New York Riesling Diary: Day 44 – Assessing the Wines for President Obama’s Inauguration Luncheon

Monday, January 21st 2013 is a great day for Riesling in the United States. Why? Above are pictured the wines for the luncheon following the inauguration of President Barack Obama for his second term in the Statuary Hall of the United States Capitol/Washington DC on January 21st, 2013. News of this choice has been out since a couple of hours, but so far nobody commented seriously on the selection or assessed each of these wines. This they deserve, since the choice is strikingly different from previous years when California dominated. Both wines for the forthcoming presidential inauguration hail from New York State and one of them is a dry Riesling! On the wine front this is as significant a change as the introduction of serious gun control would be for law and order in the US.

There is no question that this selection reflects how far New York’s wine industry has come during recent years. The image of the state as a producer of foxy Concord wine and “odd” wines from French-American hybrid vines has been fading fast as the premium quality wines from Vitis vinifera varieties (the European wine grape in its many forms) have steadily improved in quality, and even more rapidly gained ground in the market. The choice of varieties, a Merlot red and a Riesling white reflects (both dry wines) the twin strengths of New York State. The 2009 Merlot from Bedell comes from the most important red wine growing region in the state, the North Fork of Long Island, and the 2010 ‘Tierce’ Dry Riesling comes from the Finger Lakes in the north of the state, where this variety just celebrated its 50th anniversary of commercial production.

Let’s consider that Riesling first. The 2010 ‘Tierce’ Dry Riesling is a joint venture between three of the Finger Lakes most talented winemakers, Peter Bell of Fox Run, German-born Johannes Reinhardt of Anthony Road and David Whiting of Red Newt. They first blended Riesling wines from their separate cellars for a joint bottling under this brand name back in 2005 and this vintage is the best so far. With its intense aromas of lemon curd and ripe apple this is a Finger Lakes Riesling with the racy, refreshing acidity typical of the region, but there’s no a hint of aggressive tartness, instead it tastes ripe and elegant with a hint of salty mineral flavor in the aftertaste. Pairing it with lobster and a clam chowder sauce was an inspired decision, not only because that seafood is a tradition of the Northeast, but also because it will undoubtedly be a great combination of flavors. The retail price of this wine is about $30.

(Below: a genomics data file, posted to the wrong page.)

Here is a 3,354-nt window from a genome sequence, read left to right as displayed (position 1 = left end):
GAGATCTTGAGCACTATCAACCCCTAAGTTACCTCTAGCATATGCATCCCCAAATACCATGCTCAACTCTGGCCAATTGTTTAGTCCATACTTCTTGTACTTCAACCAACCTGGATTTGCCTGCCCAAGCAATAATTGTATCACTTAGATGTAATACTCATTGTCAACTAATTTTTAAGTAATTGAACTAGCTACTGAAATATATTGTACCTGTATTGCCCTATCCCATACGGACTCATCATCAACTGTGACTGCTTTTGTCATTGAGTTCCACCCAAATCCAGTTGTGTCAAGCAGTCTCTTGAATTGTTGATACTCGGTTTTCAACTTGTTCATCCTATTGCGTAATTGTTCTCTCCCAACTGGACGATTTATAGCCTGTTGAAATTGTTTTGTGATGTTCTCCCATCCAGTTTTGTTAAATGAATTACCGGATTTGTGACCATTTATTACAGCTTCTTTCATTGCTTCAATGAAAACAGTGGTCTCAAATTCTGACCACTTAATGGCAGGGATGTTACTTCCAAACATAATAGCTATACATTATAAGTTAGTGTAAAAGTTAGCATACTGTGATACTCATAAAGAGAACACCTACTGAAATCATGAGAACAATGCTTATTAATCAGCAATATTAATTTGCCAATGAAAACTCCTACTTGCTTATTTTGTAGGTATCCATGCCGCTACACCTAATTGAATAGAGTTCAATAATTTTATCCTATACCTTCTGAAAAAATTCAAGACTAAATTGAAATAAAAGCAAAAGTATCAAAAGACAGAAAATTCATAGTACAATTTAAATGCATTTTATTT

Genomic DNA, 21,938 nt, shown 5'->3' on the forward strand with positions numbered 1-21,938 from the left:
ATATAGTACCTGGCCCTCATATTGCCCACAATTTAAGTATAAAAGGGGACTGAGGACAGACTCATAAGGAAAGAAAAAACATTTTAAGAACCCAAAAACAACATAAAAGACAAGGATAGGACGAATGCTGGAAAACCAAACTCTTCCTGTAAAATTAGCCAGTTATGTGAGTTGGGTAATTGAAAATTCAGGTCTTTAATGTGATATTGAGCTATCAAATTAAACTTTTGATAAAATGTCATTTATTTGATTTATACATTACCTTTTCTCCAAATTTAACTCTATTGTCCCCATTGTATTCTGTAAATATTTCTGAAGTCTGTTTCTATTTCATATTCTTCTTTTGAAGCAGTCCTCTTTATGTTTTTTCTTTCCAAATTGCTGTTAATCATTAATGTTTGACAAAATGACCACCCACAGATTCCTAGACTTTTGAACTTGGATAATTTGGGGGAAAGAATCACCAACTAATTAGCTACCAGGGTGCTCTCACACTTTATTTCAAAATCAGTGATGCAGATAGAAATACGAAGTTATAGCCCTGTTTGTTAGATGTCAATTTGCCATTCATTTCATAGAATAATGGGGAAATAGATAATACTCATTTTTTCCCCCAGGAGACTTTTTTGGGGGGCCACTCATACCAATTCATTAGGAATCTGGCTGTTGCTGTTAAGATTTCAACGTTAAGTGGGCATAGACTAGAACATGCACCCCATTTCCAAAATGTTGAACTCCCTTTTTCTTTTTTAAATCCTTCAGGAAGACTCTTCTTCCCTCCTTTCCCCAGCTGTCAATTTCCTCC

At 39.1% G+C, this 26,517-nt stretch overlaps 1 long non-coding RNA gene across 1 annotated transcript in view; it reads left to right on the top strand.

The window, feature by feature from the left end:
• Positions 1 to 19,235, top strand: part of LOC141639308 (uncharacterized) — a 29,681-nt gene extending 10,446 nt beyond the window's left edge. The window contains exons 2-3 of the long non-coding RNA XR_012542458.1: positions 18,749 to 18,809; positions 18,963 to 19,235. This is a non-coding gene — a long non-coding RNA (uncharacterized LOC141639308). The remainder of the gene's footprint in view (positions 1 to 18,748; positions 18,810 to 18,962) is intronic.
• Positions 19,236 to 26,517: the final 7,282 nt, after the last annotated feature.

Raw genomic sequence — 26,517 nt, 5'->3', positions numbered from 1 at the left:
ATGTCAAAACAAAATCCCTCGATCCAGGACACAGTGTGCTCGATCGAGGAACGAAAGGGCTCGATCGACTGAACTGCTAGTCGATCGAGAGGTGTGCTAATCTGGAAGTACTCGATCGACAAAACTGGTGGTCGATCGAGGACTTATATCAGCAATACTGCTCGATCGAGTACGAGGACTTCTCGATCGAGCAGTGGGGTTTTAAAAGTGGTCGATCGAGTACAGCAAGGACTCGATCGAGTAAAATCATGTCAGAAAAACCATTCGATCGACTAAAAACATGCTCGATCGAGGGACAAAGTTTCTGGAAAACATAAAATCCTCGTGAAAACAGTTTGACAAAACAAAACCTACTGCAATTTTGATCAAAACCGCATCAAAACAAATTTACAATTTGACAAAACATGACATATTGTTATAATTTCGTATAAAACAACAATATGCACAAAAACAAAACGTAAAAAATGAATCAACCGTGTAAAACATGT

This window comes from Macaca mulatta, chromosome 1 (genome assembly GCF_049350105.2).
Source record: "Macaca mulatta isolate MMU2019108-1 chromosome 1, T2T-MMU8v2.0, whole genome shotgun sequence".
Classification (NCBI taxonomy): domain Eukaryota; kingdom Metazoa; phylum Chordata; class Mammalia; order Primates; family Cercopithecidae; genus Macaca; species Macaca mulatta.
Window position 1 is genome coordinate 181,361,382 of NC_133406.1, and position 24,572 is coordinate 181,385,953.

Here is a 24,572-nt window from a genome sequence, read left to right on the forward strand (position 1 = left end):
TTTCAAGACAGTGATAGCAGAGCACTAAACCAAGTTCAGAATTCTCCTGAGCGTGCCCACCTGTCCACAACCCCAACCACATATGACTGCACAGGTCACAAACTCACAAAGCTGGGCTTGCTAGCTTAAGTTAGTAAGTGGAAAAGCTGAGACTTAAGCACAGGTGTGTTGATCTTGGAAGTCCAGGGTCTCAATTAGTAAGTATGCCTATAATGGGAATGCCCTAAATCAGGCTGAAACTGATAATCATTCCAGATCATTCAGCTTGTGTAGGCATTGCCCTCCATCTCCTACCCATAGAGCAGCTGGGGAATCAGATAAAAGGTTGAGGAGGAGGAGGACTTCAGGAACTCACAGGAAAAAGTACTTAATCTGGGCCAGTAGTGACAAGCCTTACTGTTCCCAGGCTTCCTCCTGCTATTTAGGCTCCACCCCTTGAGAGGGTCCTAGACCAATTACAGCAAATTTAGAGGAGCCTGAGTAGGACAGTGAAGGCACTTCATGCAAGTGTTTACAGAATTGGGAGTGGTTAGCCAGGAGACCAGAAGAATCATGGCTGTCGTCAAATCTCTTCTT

Although the 2009 Merlot from Bedell on Long Island is a little less exciting than the Finger Lakes Riesling chosen for the inauguration luncheon, there are many things about this wine I find positive. Firstly it has a forthright aroma of redcurrants without a lot of oak masking this fruit character from the grape. Then there’s the fact that it’s not overly heavy, in fact it has a lightness of touch which I find very appealing, particularly in a dining context. Although it’s bone dry there’s a discrete impression of sweetness as it rolls over your tongue, but it ends bright and clean, if slightly bitter. Here the retail price is about $20 and I should point out that it’s not the top red wine from owner Michael Lynne and winemaker Richard Olsen-Habid. That is their “Musée” blend.

Taken together these are very good choices which also reflect important trends in the wine market. Red wines that are lively and charming instead of heavy or too oaky have been gaining ground, just as very clean and pure tasting dry Rieslings having been winning over more and more Americans. The inauguration luncheon will be fully in step with the rapidly evolving taste of US consumers and in tune with the new Riesling Spirit in America. That is really positive news in comparison to most recent headlines.

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